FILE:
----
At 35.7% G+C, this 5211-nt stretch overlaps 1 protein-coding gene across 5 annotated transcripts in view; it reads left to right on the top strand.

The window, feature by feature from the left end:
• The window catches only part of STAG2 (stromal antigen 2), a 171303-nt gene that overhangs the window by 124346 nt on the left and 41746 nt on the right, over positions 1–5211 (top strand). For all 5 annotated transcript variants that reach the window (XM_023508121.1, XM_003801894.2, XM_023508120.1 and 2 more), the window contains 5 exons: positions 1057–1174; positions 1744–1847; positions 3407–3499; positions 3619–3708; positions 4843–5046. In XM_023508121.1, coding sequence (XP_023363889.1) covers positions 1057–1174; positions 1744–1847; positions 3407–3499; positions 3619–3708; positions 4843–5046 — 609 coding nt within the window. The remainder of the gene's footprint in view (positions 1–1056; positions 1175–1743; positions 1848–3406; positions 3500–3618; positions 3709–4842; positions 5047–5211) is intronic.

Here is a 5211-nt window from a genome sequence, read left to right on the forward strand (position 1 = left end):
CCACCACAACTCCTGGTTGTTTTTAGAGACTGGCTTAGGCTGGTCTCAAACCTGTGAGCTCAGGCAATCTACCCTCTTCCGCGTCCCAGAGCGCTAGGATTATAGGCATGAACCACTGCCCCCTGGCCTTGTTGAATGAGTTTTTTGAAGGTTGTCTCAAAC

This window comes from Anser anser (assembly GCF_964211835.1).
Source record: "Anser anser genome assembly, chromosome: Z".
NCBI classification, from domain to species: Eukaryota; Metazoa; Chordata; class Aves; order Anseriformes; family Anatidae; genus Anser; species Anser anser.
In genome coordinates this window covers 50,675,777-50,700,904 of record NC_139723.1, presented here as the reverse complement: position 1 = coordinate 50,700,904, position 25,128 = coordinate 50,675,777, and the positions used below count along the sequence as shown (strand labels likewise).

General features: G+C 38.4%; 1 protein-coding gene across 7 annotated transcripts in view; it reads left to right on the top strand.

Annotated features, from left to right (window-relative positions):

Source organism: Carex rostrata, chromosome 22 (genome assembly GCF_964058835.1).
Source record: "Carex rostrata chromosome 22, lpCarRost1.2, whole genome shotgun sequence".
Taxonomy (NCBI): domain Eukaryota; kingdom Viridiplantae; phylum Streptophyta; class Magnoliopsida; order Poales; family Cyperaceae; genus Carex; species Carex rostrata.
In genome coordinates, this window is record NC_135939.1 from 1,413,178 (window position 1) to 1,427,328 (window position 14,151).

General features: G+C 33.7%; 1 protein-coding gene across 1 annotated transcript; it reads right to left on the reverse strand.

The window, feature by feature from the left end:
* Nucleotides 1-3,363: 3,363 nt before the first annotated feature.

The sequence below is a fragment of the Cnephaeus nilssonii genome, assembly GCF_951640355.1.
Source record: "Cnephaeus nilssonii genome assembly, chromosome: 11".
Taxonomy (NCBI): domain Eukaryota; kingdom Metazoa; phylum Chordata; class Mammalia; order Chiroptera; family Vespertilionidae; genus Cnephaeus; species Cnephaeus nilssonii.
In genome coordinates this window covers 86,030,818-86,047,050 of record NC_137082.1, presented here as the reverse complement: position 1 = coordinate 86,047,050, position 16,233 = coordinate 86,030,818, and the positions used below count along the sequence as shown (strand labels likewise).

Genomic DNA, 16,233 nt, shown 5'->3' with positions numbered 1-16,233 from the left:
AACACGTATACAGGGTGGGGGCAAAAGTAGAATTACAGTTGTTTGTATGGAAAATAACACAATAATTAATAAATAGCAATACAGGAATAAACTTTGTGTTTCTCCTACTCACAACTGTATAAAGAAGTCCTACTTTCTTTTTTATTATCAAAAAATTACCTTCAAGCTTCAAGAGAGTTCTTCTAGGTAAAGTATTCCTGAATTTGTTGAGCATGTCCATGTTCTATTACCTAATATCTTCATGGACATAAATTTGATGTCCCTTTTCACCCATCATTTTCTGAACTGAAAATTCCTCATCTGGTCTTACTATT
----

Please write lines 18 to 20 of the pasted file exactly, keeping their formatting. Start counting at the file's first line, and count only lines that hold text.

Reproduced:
* Nucleotides 1-3,363: 3,363 nt before the first annotated feature.

The sequence below is a fragment of the Cnephaeus nilssonii genome, assembly GCF_951640355.1.
Source record: "Cnephaeus nilssonii genome assembly, chromosome: 11".